I’m writing this while I sit in a sound mix at WNET/13. My editor’s down the hall building roll-ins to drop into the Pledge breaks we spent the last week editing and getting in shape for export and delivery to the PBS system on Monday. Film and TV production is a weird and interesting life -- I think moving around every two years for most of my Air Force brat childhood prepared me for a transient work life -- going from job to job freelance, being thrown on a plane or train and heading who knows where for a day, a week, or however long it took to get the job done. Then everyone back home to look for the next gig.
Writing is almost the opposite of this. I stay home, in one seat, going to a nearby restaurant or café with my laptop for a change of pace. To do anything for air, I need a production budget; I need a crew to shoot, then an editor and mixer for post-production, even if I pre-edit the pieces myself on my laptop of home computer. All I can have is what the station can afford to make the airdate. You need to learn to negotiate -- if you and the director or editor have a different view of what’s being shot or cut, you have to learn to express yourself in a way that gets it for you -- and you have to be right -- or when problems arise, you get the smirk of someone beside you who told you that wasn’t going to work. Sometimes you win, sometimes you lose, but in the end, if everyone on your team is trying to get the job done, you make your deadline with something that does what you were sent out to accomplish. But you need people, you need facilities -- you need more than yourself.
When I sit down to my keyboard to work on my fiction, I can have anything I’m able to imagine and describe, anywhere, in any time, or even anyone. I’ve written chapters set in the Northern Africa of a thousand years ago, in contemporary New York and 14th century France, populated my novels with fictitious characters and mingled them with my versions of historic figures drawn from my research. There is total, complete freedom, something I don’t have anywhere else in my life. Is it any wonder I love to write? It’s the one place I know I can soar as high as I can take myself.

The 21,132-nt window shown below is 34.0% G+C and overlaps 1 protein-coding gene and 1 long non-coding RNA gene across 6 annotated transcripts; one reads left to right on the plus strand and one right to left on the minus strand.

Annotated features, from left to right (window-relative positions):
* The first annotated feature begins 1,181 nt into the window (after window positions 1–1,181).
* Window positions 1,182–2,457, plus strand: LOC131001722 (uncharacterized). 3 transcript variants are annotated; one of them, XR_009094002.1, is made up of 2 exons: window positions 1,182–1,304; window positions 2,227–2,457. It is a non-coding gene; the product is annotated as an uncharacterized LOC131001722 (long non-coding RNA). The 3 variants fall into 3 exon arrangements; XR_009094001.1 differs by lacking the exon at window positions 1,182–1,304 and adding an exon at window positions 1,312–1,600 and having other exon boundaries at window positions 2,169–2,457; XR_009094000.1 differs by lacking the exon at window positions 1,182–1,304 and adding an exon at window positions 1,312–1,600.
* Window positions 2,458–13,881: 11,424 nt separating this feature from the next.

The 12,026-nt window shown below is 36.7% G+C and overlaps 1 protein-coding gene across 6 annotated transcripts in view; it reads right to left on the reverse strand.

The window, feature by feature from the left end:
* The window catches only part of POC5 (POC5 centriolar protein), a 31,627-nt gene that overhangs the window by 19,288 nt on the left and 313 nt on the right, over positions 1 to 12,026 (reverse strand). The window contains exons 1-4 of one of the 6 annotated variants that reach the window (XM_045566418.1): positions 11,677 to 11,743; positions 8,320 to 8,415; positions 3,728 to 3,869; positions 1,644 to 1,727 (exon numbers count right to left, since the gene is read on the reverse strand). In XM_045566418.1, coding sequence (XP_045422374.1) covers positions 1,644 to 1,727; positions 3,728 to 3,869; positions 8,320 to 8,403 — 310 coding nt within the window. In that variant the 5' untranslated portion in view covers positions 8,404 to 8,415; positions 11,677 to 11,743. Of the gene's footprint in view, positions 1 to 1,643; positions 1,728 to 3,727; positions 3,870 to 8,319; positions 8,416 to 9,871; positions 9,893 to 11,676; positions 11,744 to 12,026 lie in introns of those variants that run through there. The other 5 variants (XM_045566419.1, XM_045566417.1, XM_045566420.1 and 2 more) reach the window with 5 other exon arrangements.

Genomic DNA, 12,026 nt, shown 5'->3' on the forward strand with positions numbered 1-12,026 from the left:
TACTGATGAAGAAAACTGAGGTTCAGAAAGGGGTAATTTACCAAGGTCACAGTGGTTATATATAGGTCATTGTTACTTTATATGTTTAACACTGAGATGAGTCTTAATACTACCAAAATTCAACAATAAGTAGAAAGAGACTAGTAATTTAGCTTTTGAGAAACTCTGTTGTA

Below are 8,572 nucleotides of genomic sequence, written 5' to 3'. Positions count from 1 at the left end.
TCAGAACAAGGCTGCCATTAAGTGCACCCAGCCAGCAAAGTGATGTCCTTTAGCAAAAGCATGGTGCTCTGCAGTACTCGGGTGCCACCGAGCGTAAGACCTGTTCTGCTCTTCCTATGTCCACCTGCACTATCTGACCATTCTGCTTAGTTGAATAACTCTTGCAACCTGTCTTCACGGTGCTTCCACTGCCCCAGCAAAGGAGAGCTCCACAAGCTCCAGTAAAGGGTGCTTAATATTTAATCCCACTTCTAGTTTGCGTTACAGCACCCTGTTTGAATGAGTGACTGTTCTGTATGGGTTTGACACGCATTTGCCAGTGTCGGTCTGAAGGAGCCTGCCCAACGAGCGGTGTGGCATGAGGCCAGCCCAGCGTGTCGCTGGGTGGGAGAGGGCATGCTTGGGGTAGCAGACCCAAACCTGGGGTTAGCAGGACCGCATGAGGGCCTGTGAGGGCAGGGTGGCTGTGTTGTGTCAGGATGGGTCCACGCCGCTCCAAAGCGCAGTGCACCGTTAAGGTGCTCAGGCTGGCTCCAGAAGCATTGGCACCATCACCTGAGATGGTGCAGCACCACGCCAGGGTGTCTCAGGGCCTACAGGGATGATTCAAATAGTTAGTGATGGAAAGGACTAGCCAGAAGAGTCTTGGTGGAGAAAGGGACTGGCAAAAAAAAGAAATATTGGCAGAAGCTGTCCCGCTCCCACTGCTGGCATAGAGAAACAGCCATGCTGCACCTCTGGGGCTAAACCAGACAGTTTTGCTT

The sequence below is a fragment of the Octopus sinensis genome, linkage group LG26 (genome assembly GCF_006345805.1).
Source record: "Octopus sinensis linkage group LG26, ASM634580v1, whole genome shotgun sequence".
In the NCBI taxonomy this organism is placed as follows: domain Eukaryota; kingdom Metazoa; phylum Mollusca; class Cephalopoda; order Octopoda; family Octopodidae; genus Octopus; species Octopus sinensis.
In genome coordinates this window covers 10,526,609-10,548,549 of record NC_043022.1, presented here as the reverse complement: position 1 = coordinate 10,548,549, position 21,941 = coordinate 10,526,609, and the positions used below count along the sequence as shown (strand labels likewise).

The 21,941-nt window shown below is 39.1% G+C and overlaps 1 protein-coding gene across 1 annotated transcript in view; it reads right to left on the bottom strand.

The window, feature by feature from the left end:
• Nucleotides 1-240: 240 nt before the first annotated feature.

It isn’t always easy. Easy writing is seldom the best writing you do -- but it’s always a pleasure, albeit occasionally a twisted one, even when I’m wrestling with a story or characters to get them to move in the direction I want them to go. As with a TV crew, sometimes, you win, sometimes you lose -- but if you listen to what’s being said and why, sometimes you find yourself someplace better than you wanted to be in the first place.
For now, my life is still divided between my day job work and my life’s work. I hope one day to be able to sell enough books to life exclusively on earnings from my writing, but that’s a luxury a relative handful of fiction writers on the planet have. In the meantime, I’ve at least found a balance between the two that keeps me both eating and writing, even if not always as much of either as I may sometimes like.
As long as I keep writing, keep making time to write -- no one “finds” it any more than we “find” money -- I will be happy with my lot in life. Writing may not pay my bills by itself yet, but it does fill a need in me that nothing else does as well. A need for adventure, exploration, romance, mystery and occasionally even -- literary sex...how else do you think writers get new characters? (If characters in my first novel hadn’t hooked, up, I wouldn’t have half the characters in my second! And that one ends with two more babies on the way...) As long as writing fills my free time with all of that, it will always have a place in my life.